Wednesday, 23 November 2016

Kiln Washing Kiln Lids

It is frequently recommended that the bottom of the kiln should be kiln washed to prevent any spilled glass from sticking to the kiln brick.  You should remember that this is applicable to brick lined kilns.

This in itself is a little clue.  You do not need to kiln wash any insulation fibre in the kiln. If any glass were to stick to the fibre, it would come away easily.  In any case, most insulation fibre blanket will not stick to the glass.

The recommendation often goes on to advocate kiln washing the sides.  There is a caution that the side elements (if any) should not be kiln washed. The caution comes from the knowledge that water and electricity should not be mixed.  The kiln should not be on when applying kiln wash anyway.  If kiln wash is splashed onto the elements, it is simply a matter of letting the whole kiln dry naturally with the lid open before firing.

The extension to this series of recommendations is that the whole of the kiln should be kiln washed, including the lid.  This is not a good idea.  The wash on the lid will soon fail and drop dust and debris onto and into your work.  The glass should never touch the top of the kiln anyway.  If the elements are in contact with the glass, the glass will either stick to them or break.  You have to ensure you do not put glass nearer than about 20mm to the elements or lid. In any case, the glass will fall to the bottom of the kiln, not the top or sides – unless the kiln is not level.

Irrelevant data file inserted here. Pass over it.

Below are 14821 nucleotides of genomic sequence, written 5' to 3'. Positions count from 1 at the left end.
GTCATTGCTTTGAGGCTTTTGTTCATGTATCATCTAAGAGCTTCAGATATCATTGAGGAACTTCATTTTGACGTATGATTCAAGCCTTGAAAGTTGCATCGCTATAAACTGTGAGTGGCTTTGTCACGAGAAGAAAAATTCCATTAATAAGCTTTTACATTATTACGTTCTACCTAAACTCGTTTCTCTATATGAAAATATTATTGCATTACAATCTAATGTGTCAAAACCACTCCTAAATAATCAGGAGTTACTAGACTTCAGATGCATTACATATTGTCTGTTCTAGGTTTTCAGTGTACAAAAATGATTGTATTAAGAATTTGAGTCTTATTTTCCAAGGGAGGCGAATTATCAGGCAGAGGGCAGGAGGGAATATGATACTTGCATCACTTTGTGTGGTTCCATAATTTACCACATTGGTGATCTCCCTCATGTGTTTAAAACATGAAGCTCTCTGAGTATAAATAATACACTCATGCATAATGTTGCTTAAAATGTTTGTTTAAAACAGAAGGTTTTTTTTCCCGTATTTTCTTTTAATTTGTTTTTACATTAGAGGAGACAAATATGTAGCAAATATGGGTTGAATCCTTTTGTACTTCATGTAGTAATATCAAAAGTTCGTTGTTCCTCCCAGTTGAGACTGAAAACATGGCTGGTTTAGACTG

BUT

The whole idea of kiln washing the interior of the kiln is suspect in some ways.  Anyone who has had glass drip off the shelf and onto the brick during an over-firing will know the glass eats into the brick through the kiln wash.  Kiln wash will only protect the brick at full fuse or less temperatures. But it is a good precaution to keep the pieces of frit that fall off the shelf from sticking to the brick. It does not do much more than that.

The application of kiln wash to the kiln creates another source of dust within the kiln.  Dust and general uncleanliness in the kiln is a main potential source of devitrification. Thus, the application of kiln wash should be the minimum necessary and does not need to go up the side beyond the elements or the lowest shelf height, whichever is less.


There is a strong argument to be made that laying a sheet of 0.5 mm fibre blanket on the floor of the kiln will provide better protection of the kiln than any amount of kiln wash.  It is less likely to fail, it is not a source of additional dust, it provides a better protection during any kiln runaway, and it is easily replaceable.